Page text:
LED technology is fully in line with the trend right now. We encounter little light-emitting diodes more and more in daily life. For good reason: LEDs are significantly more energy-efficient than lightbulbs or halogen lamps – even in energy-saving form – and even have longer service life. Moreover, they have an attractive appearance and can be integrated into modern designs in many ways due to their small size. But where there is light, there is not just shadow, but also heat. In order to dissipate this heat, manufacturers generally use cooling elements made of aluminium. “At high light intensity this strictly passive cooling quickly reaches its limits,” explains Jochen Wolber, Export sales Manager Fans at ebm-papst St. Georgen.
If the lamp is to shine more brightly, the cooling element also needs be enlarged to provide more capacity. “But for many users, this is out of the question,” said Wolber. After all, not only the design would be extremely limited by this, but the weight of a lamp would increase massively – both an absolute criteria for elimination for many applications. As it was in the case of Philips: the electronics firm is currently upgrading existing street lights throughout Europe to LED technology as part of a retrofit. In the existing housings of the lanterns, there are now new insides. The dimensions must not change at all. Therefore, the product designers decided in favour of working together on an active cooling variant with ebm-papst: a small fan dissipates the additional heat, and the cooling element retains its compact size.
The core principle is well known, as cooling computer hardware functions in this manner. “That, however, didn’t help us much”, Wolber admits. “After all, these applications don’t have an especially reliable reputation on the market due to the existence of many cheap products.” In terms of durability above all, potential customers must first be convinced of the quality of ebm-papst products. But even the 90,000 hour service life of the street lamps required by Philips is fulfilled without problems by the axial fan implemented – even in the open air.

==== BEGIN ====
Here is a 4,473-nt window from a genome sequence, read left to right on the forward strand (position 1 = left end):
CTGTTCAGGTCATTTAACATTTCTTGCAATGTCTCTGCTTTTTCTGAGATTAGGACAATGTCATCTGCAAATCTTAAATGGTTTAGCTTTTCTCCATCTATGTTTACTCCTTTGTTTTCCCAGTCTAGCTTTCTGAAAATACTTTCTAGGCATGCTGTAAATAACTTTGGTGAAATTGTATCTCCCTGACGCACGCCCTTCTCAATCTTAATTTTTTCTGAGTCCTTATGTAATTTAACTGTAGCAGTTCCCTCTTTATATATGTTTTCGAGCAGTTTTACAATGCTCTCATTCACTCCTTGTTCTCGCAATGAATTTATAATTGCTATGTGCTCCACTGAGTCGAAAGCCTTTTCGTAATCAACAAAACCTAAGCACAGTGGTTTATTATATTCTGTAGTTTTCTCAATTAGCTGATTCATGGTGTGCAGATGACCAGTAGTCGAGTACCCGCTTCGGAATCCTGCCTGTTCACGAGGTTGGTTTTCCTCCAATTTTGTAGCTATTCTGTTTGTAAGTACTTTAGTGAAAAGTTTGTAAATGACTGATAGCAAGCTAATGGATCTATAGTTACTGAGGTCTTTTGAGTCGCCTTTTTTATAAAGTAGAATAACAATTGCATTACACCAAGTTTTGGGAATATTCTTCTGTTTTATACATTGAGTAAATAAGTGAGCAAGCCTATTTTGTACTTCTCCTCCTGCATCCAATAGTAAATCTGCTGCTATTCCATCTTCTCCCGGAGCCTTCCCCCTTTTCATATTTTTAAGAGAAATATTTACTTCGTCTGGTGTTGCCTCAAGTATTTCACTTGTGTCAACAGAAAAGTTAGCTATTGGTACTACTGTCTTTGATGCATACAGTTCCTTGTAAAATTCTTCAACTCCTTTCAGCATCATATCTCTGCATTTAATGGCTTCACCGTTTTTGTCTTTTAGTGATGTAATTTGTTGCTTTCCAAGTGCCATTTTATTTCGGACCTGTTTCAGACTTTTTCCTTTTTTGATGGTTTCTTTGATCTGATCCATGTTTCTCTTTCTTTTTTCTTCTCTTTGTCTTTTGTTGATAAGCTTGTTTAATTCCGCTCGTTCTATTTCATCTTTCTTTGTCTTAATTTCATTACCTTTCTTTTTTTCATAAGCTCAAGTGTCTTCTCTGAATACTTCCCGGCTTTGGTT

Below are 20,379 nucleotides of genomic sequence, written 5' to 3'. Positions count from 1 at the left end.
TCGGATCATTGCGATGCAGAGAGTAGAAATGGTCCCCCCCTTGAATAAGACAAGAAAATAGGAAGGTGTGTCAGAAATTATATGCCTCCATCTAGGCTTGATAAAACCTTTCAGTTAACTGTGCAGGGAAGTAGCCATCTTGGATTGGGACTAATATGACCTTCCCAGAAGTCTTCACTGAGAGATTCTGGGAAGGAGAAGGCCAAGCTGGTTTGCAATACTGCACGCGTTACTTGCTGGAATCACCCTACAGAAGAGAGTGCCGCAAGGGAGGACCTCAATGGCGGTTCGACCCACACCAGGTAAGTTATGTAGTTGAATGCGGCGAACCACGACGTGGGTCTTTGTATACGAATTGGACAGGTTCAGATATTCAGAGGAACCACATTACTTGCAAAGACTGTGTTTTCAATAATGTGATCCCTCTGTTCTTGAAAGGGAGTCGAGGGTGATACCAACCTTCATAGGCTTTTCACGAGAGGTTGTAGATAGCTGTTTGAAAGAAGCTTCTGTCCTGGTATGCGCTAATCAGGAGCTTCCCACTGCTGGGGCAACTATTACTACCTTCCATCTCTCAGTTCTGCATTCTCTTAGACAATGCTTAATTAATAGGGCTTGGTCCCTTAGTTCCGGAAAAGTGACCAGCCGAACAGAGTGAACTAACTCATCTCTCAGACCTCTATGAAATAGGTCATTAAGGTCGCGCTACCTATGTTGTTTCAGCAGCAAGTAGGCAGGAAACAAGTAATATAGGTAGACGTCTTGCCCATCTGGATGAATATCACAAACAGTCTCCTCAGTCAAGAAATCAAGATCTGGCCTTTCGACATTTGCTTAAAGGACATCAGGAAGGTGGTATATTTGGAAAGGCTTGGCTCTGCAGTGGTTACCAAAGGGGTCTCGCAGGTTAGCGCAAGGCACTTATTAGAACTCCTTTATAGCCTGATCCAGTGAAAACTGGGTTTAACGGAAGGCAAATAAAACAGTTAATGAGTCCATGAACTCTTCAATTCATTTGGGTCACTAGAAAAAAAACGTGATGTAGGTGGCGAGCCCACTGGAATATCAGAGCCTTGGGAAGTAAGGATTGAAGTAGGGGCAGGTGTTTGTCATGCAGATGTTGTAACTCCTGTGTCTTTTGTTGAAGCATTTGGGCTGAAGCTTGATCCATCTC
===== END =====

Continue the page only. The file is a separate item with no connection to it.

It affects industrial lamps even more. The Korean steel giant Posco hangs these in its plants. The dust whirling around does not just ensure that the LEDs with 17,000 lumens at approximately 230 watts have to light extremely brightly. Furthermore, the dust has partly magnetic properties and would quickly attack the electronics and bearings of the ventilation system without the necessary coatings. Working together with ebm-papst, the developers integrated a function in the fan to reverse the direction of rotation. If required the air flow could clean an integrated dust filter. “Such customized developments are not an exception for LED technology, but rather the rule,” explaines Wolber. “We can’t simply reach in the drawer and pull out the finished fan.”
Even applications that at first glance appear simple bring their own challenges. A series of spots from light specialist Zumtobel hang in museums and retail stores, for example. The ambience is, of course, much easier to cope with. However, these lamps have an overall round shape – the traditional square-cut fan housing thus had to be adapted to this form.
The variety of these applications shows how wide the field of applications for LEDs is. “And we find ourselves just at the beginning of the development,” emphasised Wolber. In his opinion, the market will grow even more significantly if the trend of energy-saving lighting spreads world-wide. ebm-papst estimates the growth in the coming years will be about 35 percent.